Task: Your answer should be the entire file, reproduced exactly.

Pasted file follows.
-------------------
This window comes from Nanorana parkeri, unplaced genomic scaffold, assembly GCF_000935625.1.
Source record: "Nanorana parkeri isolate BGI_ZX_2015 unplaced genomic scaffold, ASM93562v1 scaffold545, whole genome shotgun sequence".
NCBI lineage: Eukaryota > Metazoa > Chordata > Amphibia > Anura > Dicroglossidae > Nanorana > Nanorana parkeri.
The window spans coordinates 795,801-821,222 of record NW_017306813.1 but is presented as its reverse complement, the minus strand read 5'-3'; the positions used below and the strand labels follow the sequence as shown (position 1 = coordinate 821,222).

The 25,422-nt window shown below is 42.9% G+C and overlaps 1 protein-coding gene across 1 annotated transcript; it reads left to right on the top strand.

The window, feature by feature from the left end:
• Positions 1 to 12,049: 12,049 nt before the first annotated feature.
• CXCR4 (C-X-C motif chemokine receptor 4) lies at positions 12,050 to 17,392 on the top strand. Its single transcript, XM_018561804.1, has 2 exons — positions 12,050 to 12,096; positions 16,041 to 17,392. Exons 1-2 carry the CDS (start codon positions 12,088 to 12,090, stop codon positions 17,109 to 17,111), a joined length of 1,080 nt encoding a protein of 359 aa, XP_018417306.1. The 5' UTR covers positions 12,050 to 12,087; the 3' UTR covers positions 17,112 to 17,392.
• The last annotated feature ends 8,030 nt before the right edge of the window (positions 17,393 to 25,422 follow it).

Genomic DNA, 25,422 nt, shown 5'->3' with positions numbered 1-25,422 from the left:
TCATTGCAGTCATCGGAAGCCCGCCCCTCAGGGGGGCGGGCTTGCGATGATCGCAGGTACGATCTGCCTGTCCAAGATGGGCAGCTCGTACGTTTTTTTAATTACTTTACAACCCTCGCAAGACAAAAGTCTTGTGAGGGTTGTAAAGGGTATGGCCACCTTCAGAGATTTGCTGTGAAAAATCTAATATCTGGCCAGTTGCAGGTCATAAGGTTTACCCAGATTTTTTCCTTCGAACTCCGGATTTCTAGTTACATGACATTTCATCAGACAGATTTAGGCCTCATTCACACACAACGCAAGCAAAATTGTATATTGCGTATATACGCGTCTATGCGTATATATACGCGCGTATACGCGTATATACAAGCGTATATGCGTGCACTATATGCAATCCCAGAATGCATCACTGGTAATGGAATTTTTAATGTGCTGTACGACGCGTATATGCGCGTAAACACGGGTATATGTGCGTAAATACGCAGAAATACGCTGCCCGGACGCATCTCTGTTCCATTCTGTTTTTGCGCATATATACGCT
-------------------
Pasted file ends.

This window comes from Nanorana parkeri, unplaced genomic scaffold, assembly GCF_000935625.1.
Source record: "Nanorana parkeri isolate BGI_ZX_2015 unplaced genomic scaffold, ASM93562v1 scaffold545, whole genome shotgun sequence".
NCBI lineage: Eukaryota > Metazoa > Chordata > Amphibia > Anura > Dicroglossidae > Nanorana > Nanorana parkeri.
The window spans coordinates 795,801-821,222 of record NW_017306813.1 but is presented as its reverse complement, the minus strand read 5'-3'; the positions used below and the strand labels follow the sequence as shown (position 1 = coordinate 821,222).

The 25,422-nt window shown below is 42.9% G+C and overlaps 1 protein-coding gene across 1 annotated transcript; it reads left to right on the top strand.

The window, feature by feature from the left end:
• Positions 1 to 12,049: 12,049 nt before the first annotated feature.
• CXCR4 (C-X-C motif chemokine receptor 4) lies at positions 12,050 to 17,392 on the top strand. Its single transcript, XM_018561804.1, has 2 exons — positions 12,050 to 12,096; positions 16,041 to 17,392. Exons 1-2 carry the CDS (start codon positions 12,088 to 12,090, stop codon positions 17,109 to 17,111), a joined length of 1,080 nt encoding a protein of 359 aa, XP_018417306.1. The 5' UTR covers positions 12,050 to 12,087; the 3' UTR covers positions 17,112 to 17,392.
• The last annotated feature ends 8,030 nt before the right edge of the window (positions 17,393 to 25,422 follow it).

Genomic DNA, 25,422 nt, shown 5'->3' with positions numbered 1-25,422 from the left:
TCATTGCAGTCATCGGAAGCCCGCCCCTCAGGGGGGCGGGCTTGCGATGATCGCAGGTACGATCTGCCTGTCCAAGATGGGCAGCTCGTACGTTTTTTTAATTACTTTACAACCCTCGCAAGACAAAAGTCTTGTGAGGGTTGTAAAGGGTATGGCCACCTTCAGAGATTTGCTGTGAAAAATCTAATATCTGGCCAGTTGCAGGTCATAAGGTTTACCCAGATTTTTTCCTTCGAACTCCGGATTTCTAGTTACATGACATTTCATCAGACAGATTTAGGCCTCATTCACACACAACGCAAGCAAAATTGTATATTGCGTATATACGCGTCTATGCGTATATATACGCGCGTATACGCGTATATACAAGCGTATATGCGTGCACTATATGCAATCCCAGAATGCATCACTGGTAATGGAATTTTTAATGTGCTGTACGACGCGTATATGCGCGTAAACACGGGTATATGTGCGTAAATACGCAGAAATACGCTGCCCGGACGCATCTCTGTTCCATTCTGTTTTTGCGCATATATACGCT